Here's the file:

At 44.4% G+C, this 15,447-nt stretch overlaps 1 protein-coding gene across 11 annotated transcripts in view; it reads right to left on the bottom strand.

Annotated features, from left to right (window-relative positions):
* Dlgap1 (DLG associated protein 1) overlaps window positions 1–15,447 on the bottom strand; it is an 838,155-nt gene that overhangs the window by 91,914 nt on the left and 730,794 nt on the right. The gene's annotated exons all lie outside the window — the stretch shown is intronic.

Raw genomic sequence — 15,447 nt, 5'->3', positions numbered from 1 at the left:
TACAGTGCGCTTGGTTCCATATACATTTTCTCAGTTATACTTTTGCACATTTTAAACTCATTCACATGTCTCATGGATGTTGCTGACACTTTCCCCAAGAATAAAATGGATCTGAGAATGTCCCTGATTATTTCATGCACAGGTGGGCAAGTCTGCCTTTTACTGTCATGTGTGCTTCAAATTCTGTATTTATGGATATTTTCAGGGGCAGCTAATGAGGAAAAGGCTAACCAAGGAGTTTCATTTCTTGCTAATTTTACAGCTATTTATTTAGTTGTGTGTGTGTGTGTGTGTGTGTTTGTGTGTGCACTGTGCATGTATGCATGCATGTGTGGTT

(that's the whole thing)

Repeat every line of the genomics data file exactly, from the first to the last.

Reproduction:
At 44.4% G+C, this 15,447-nt stretch overlaps 1 protein-coding gene across 11 annotated transcripts in view; it reads right to left on the bottom strand.

Annotated features, from left to right (window-relative positions):
* Dlgap1 (DLG associated protein 1) overlaps window positions 1–15,447 on the bottom strand; it is an 838,155-nt gene that overhangs the window by 91,914 nt on the left and 730,794 nt on the right. The gene's annotated exons all lie outside the window — the stretch shown is intronic.

Raw genomic sequence — 15,447 nt, 5'->3', positions numbered from 1 at the left:
TACAGTGCGCTTGGTTCCATATACATTTTCTCAGTTATACTTTTGCACATTTTAAACTCATTCACATGTCTCATGGATGTTGCTGACACTTTCCCCAAGAATAAAATGGATCTGAGAATGTCCCTGATTATTTCATGCACAGGTGGGCAAGTCTGCCTTTTACTGTCATGTGTGCTTCAAATTCTGTATTTATGGATATTTTCAGGGGCAGCTAATGAGGAAAAGGCTAACCAAGGAGTTTCATTTCTTGCTAATTTTACAGCTATTTATTTAGTTGTGTGTGTGTGTGTGTGTGTGTTTGTGTGTGCACTGTGCATGTATGCATGCATGTGTGGTT